Objectives: To compare the effect of octreotide with f placebo on symptoms, tumour marker and quality of life in patients with gastrointestinal neuroendocrine tumours and liver metastases.
Design: A blinded, placebo-controlled, cross-over study was performed. The number of flushing epidodes and diarrhoea episodes were registered for 1 week prior to the study and for the 8-week duration of the study. Quality of life and 24-h urinary 5-hydroxyindoleacetic acid (5-HIAA) excretion were measured before the start, and at 4 and 8 weeks. Quality of life was registered with the Psychosocial Adjustment to Illness Scale (PAIS) and 5-HIAA measured by high-performance chromatography with electrochemical detection. 5-HIAA values exceeding 45 mumol 24 h-1 were considered to be elevated.
Setting: The study was performed in a tertiary referral centre.
Subjects: Twelve patients were approached; eleven patients were included, with a mean age of 56.5 (range 30-72) years. The primary tumour originated from the small intestine in nine and from the pancreas in two patients. The main symptoms were diarrhoea, flushing and nausea. The 24-h excretion of 5-HIAA was increased in all patients.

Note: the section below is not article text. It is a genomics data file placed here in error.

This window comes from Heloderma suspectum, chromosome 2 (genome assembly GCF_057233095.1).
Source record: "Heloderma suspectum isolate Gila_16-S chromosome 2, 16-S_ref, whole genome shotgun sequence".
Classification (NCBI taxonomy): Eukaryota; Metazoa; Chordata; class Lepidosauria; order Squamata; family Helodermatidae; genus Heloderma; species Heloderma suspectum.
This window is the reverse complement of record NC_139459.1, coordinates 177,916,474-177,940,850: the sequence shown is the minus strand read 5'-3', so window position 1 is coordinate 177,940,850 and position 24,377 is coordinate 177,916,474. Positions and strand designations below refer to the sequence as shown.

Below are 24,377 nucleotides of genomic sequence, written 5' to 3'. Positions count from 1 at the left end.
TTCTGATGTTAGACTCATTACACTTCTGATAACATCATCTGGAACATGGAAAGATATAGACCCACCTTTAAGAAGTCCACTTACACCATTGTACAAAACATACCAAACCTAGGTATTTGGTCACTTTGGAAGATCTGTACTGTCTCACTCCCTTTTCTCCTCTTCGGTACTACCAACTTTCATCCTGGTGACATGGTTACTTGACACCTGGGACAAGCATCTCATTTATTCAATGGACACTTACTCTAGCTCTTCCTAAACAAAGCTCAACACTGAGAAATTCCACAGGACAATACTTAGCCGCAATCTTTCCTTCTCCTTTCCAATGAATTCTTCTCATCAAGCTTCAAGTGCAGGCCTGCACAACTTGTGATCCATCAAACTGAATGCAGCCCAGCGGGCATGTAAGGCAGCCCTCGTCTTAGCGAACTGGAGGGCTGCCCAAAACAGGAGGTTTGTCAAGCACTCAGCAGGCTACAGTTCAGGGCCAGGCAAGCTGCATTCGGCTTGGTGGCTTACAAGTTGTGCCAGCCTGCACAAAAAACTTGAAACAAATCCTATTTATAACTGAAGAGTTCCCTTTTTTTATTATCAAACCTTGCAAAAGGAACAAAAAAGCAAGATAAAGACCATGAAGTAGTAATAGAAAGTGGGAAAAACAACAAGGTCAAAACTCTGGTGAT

Interventions: Patients were treated for 4 weeks with octreotide (100 micrograms) subcutaneously, twice daily, and for 4 weeks on placebo (octreotide vehicle) in random starting order.
Main outcome measures: The main outcome measures were the number of episodes of the main clinical symptom(s) and 24-h 5-HIAA excretion.
Results: Octreotide lowered diarrhoea and flushing frequency significantly compared to placebo. 5-HIAA excretion was reduced during treatment with the active drug. Two domains of the PAIS were significantly improved, indicating that the reduction of tumour marker and symptoms were clinically important.
Conclusions: The clinical effect of octreotide on symptoms in patients with neuroendocrine tumours was demonstrated in a controlled, prospective trial.